Monday, May 28, 2018
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Michigan’s detour



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Michigan voters have left little doubt about their top priority. Senate Minority Leader Randy Richardville (R., Monroe) put it best a few weeks ago: Every time he went home, he heard a clear message from his constituents: “Just fix the damn roads.”

After years of neglect and the recent brutal winter, that’s a common statewide sentiment. Thousands of drivers have lost tires or worse. No wonder — road maintenance and repair have been neglected drastically for years.

There’s a lesson here for Ohio, whose roads aren’t in much better shape than those in Michigan. Failure to invest in a state’s basic transportation network is a road to economic ruin.

Two years ago, Gov. Rick Snyder told his fellow Republicans, who control both houses of the Michigan Legislature, they needed to appropriate $1.2 billion a year for the next decade to repair roads and prevent further deterioration. His calls were ignored.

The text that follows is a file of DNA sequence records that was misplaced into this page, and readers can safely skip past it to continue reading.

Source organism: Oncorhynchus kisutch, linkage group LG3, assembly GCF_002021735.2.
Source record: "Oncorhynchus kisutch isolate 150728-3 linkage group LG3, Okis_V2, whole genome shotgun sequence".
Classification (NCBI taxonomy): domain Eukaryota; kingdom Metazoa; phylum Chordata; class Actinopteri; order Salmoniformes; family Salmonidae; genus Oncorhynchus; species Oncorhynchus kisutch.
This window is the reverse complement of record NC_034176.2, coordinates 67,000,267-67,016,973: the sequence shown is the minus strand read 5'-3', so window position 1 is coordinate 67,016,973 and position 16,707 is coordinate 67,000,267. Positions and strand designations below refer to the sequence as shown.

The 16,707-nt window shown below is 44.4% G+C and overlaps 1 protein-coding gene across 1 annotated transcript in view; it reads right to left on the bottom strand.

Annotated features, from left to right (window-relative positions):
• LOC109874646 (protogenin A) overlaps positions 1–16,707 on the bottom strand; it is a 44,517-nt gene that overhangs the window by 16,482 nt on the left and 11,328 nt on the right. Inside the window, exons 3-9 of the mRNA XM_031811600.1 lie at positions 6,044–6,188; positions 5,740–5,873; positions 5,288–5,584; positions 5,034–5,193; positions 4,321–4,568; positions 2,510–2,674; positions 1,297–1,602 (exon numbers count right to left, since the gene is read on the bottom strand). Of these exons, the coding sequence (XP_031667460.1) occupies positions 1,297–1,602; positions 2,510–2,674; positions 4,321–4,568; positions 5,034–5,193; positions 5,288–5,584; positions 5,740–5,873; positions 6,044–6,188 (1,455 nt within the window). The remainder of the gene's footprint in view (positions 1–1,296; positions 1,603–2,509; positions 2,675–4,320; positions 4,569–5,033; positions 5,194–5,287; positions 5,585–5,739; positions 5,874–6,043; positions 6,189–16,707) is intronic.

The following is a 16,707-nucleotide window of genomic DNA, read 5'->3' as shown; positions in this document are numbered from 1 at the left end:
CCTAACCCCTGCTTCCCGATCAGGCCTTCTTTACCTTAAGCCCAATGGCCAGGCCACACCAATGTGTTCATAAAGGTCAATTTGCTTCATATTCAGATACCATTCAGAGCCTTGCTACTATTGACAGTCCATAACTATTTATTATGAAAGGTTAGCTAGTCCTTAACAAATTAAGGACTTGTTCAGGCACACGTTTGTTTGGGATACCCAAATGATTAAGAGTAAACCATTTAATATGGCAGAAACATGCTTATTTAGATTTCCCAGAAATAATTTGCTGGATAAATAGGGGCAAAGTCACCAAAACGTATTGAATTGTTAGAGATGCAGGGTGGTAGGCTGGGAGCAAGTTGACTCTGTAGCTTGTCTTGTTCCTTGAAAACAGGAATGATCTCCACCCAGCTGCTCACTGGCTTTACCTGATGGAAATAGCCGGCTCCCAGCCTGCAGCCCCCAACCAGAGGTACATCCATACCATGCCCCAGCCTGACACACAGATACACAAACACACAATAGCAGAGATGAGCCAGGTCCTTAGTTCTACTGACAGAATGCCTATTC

This year, however, Mr. Richardville seems to have discovered the public good. He proposed raising an eventual $1.5 billion a year, largely by boosting the gasoline tax over three years. But in an appalling failure of government, the Legislature failed to appropriate even an additional penny for roads.

This was in part because of partisan games, but mostly through the cowardice of lawmakers who feared retribution from anti-tax groups such as the misnamed “Americans for Prosperity,” funded by the fanatical Koch brothers.

State Sen. Tom Casperson, a Republican from the Upper Peninsula, may have won the irrationality prize. Explaining why he helped kill higher fees on the giant overweight trucks that are the worst road-destroying offenders, he said: “We are not going to fix this by singling out one particular industry.”

Eventually, negotiations collapsed into partisan finger-pointing, and both houses of the Legislature recessed. But instead of returning this week to finish the people’s business, they gave themselves a two-month vacation, essentially so that those not term-limited out of office could campaign for re-election. That’s something that, unless they decide to come back and pass a plan to fix the roads, virtually none of them deserves.

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